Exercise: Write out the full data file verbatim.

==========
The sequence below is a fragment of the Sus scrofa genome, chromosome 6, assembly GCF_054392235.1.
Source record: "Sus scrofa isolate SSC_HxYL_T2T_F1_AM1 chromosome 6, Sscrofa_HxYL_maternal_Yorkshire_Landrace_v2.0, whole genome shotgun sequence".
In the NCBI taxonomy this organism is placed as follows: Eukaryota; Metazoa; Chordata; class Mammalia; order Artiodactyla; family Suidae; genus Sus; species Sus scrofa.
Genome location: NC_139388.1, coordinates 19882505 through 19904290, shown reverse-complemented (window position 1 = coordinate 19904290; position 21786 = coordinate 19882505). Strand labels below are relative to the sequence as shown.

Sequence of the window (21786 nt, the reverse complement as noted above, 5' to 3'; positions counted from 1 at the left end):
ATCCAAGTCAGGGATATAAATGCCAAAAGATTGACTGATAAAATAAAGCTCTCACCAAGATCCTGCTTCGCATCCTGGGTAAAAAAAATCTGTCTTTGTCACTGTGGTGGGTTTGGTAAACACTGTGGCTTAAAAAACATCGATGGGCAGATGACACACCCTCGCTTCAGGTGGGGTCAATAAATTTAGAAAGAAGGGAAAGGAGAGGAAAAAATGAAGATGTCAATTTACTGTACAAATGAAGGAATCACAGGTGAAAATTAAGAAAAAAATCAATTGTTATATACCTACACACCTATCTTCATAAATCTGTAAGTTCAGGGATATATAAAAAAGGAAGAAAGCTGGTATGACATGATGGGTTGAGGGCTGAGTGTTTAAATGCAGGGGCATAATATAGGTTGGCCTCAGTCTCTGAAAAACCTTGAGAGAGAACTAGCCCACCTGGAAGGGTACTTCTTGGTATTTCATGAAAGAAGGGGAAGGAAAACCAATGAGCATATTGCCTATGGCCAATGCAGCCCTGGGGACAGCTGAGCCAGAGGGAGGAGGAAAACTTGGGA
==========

The sequence below is a fragment of the Sus scrofa genome, chromosome 6, assembly GCF_054392235.1.
Source record: "Sus scrofa isolate SSC_HxYL_T2T_F1_AM1 chromosome 6, Sscrofa_HxYL_maternal_Yorkshire_Landrace_v2.0, whole genome shotgun sequence".
In the NCBI taxonomy this organism is placed as follows: Eukaryota; Metazoa; Chordata; class Mammalia; order Artiodactyla; family Suidae; genus Sus; species Sus scrofa.
Genome location: NC_139388.1, coordinates 19882505 through 19904290, shown reverse-complemented (window position 1 = coordinate 19904290; position 21786 = coordinate 19882505). Strand labels below are relative to the sequence as shown.

Sequence of the window (21786 nt, the reverse complement as noted above, 5' to 3'; positions counted from 1 at the left end):
ATCCAAGTCAGGGATATAAATGCCAAAAGATTGACTGATAAAATAAAGCTCTCACCAAGATCCTGCTTCGCATCCTGGGTAAAAAAAATCTGTCTTTGTCACTGTGGTGGGTTTGGTAAACACTGTGGCTTAAAAAACATCGATGGGCAGATGACACACCCTCGCTTCAGGTGGGGTCAATAAATTTAGAAAGAAGGGAAAGGAGAGGAAAAAATGAAGATGTCAATTTACTGTACAAATGAAGGAATCACAGGTGAAAATTAAGAAAAAAATCAATTGTTATATACCTACACACCTATCTTCATAAATCTGTAAGTTCAGGGATATATAAAAAAGGAAGAAAGCTGGTATGACATGATGGGTTGAGGGCTGAGTGTTTAAATGCAGGGGCATAATATAGGTTGGCCTCAGTCTCTGAAAAACCTTGAGAGAGAACTAGCCCACCTGGAAGGGTACTTCTTGGTATTTCATGAAAGAAGGGGAAGGAAAACCAATGAGCATATTGCCTATGGCCAATGCAGCCCTGGGGACAGCTGAGCCAGAGGGAGGAGGAAAACTTGGGA